The Fascinating History Of Salt Mines

Before the advent of the modern internal combustion engine and earth-moving equipment, mining salt was one of the most expensive and dangerous of operations, due to rapid dehydration caused by constant contact with the salt (both in the mine passages and scattered in the air as salt dust), among other problems borne of accidental excessive sodium intake. While salt is now plentiful, until the Industrial Revolution it was difficult to come by, and salt mining was often done by slave or prison labor and life expectancy among those sentenced was low.

In ancient Rome, salt on the table was a mark of a rich patron; those who sat nearer the host were “above the salt”, and those less favored were “below the salt”. The Roman historian Pliny the Elder stated as an aside in his Natural History’s discussion of sea water, that “[I]n Rome … the soldier’s pay was originally salt and the word ‘salary’ derives from it …”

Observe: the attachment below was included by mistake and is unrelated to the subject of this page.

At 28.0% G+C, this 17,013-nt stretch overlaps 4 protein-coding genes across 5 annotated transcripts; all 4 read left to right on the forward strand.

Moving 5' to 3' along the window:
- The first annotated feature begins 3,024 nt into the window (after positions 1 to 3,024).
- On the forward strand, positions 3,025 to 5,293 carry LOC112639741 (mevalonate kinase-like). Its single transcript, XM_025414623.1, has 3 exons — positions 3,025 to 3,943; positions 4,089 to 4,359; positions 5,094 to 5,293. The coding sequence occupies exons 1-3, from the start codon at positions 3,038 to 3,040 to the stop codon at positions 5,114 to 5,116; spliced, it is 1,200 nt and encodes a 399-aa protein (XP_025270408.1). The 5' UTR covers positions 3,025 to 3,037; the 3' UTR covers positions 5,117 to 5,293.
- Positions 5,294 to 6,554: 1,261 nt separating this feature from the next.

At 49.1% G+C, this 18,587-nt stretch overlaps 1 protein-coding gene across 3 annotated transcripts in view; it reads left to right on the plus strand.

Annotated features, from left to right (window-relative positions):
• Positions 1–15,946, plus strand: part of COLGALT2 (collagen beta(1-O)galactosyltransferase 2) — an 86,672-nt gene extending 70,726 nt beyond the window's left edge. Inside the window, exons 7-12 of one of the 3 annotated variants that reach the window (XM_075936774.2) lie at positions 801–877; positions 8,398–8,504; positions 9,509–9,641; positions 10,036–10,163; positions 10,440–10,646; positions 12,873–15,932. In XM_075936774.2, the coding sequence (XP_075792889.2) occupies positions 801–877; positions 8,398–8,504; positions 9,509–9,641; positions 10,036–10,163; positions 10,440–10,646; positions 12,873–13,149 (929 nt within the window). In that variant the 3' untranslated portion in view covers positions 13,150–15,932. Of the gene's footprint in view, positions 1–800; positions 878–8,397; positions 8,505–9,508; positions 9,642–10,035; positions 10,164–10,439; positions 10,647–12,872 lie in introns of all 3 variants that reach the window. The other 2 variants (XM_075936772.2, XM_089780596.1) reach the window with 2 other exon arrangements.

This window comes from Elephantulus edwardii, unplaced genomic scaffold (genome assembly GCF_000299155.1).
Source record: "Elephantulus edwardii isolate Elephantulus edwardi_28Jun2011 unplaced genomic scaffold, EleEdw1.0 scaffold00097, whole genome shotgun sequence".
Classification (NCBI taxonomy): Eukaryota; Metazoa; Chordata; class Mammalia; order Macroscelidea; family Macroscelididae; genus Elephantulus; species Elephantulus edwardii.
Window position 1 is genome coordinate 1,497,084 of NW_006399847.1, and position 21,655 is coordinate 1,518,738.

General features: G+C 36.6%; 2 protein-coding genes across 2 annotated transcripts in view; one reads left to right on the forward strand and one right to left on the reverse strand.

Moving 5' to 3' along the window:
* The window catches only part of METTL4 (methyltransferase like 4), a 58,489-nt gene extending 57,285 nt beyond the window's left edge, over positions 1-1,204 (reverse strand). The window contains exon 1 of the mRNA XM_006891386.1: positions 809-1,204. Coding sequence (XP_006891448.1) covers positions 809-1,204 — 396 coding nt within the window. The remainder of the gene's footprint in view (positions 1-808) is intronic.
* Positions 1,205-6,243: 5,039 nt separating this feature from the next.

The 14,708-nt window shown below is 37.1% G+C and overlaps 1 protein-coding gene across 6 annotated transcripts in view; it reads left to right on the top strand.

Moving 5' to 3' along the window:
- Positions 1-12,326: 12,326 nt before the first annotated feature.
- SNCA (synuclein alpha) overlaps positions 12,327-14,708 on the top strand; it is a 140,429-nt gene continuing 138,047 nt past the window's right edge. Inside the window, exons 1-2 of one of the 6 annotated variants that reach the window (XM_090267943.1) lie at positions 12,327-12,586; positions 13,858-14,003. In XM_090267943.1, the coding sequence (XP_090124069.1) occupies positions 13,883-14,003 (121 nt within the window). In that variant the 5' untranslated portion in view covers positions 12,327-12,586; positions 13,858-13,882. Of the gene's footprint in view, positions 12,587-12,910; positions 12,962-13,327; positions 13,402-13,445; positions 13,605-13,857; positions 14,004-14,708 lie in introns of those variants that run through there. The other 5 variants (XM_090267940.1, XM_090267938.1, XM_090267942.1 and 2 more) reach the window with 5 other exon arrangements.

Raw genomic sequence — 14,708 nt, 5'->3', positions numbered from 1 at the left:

Ancient China was among the earliest civilizations in the world with cultivation and trade of salt mining. They first discovered natural gas when they excavated rock salt. The Chinese writer, poet, and politician Zhang Hua of the Jin Dynasty wrote in his book Bowuzhi how people in Zigong, Sichuan excavated natural gas and used it to boil a rock salt solution. The ancient Chinese gradually mastered and advanced the techniques of producing salt. Salt mining was an arduous task for the ancient Chinese, who faced geographical and technological constraints. Salt was mainly extracted from the sea, and salt works in the coastal areas in late imperial China equated to more than 80 percent of national production. In conjunction with this, the Chinese made use of natural crystallization of salt lakes and constructed some artificial evaporation basins close to shore.In 1041, during the medieval Song dynasty, a well with a diameter about the size of a bowl and several dozen feet deep was drilled for salt production.In Southwestern China, natural salt deposits were mined with bores that could reach to a depth of more than 1000 meters but the yields of ground and salt were relatively low.  As salt was a necessity of life for human civilization, salt mining played a pivotal role as one of the most important sources of Imperial Chinese government revenue and state development